- Do you want to be there in the future?
Those that answered the first should go ahead and dig into niche marketing; those that opted for the later should continue.
Let’s not be lazy here – we should be viewing our online projects as something we can pass on; something that we can be proud of, something that’s going to, even marginally, become the next Amazon, Facebook, or … whatever.
Get in that mindset for this next phase – think about what people will say about your website, brand, and maybe even business, in the next 5, 10, hell, even 50 years.
How to Brainstorm a Great Domain Name Idea
For some of you, the name of your business/website will just pop into your head.
Maybe it’s what someone said and you were like “yeah, that’s it!” Others may need the extra push to find that perfect domain.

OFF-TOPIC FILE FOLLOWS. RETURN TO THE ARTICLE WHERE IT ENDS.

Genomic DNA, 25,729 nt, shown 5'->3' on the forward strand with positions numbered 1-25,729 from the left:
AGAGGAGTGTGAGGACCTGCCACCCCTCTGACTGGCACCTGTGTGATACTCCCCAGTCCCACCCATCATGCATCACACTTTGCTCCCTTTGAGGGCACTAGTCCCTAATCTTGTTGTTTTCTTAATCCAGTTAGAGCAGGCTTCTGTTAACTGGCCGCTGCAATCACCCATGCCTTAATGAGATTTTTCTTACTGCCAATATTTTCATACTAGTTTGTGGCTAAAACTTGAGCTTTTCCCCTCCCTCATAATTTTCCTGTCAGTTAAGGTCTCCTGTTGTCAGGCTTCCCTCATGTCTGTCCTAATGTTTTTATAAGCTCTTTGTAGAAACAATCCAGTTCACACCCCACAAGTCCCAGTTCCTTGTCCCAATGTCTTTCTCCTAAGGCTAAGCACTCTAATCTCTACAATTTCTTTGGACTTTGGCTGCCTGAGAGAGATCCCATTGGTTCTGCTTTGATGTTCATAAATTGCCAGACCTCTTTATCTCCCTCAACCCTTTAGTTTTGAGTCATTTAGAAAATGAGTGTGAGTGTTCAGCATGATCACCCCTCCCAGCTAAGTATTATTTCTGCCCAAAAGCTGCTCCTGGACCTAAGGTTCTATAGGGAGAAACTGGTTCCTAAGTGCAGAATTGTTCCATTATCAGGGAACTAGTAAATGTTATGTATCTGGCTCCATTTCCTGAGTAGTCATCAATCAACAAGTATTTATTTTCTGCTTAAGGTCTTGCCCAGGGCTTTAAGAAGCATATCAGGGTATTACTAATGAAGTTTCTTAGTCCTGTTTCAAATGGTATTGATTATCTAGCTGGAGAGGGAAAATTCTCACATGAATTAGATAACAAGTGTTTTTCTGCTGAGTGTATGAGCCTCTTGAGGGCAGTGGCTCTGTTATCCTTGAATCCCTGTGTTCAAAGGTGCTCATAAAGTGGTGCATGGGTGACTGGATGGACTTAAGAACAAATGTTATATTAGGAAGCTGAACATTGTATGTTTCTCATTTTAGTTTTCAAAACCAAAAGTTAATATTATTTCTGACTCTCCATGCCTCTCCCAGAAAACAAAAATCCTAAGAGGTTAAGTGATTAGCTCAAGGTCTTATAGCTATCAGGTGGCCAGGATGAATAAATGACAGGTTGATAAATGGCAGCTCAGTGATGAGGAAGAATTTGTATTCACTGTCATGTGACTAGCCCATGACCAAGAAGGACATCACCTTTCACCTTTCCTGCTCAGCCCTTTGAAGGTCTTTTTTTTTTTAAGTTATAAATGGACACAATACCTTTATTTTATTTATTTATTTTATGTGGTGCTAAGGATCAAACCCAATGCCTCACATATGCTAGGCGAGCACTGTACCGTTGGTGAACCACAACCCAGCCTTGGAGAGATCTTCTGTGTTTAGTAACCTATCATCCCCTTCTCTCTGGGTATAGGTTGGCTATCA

Let’s focus on the later …
There’s no written ‘rule’ of domains but let’s try to set some boundaries:
- Keep it short (maybe a single word, tops)
- Make sure you can pronounce it easily (so people can recall your site)
- Try to avoid double meanings (does your domain translate into something weird?)
- Don’t add hyphens, they suck
- Always go for a .com (because really, when’s the last time you said .net?)
- Look to see if it’s already used but just not online
The first way I would recommend for coming up with the domain is to simply kick around names until it sounds good.
Just sit there, typing up domain names over and over and over again.
Do it to the point that you’re getting bored with it. Take a break. Come back and keep kicking out the ideas.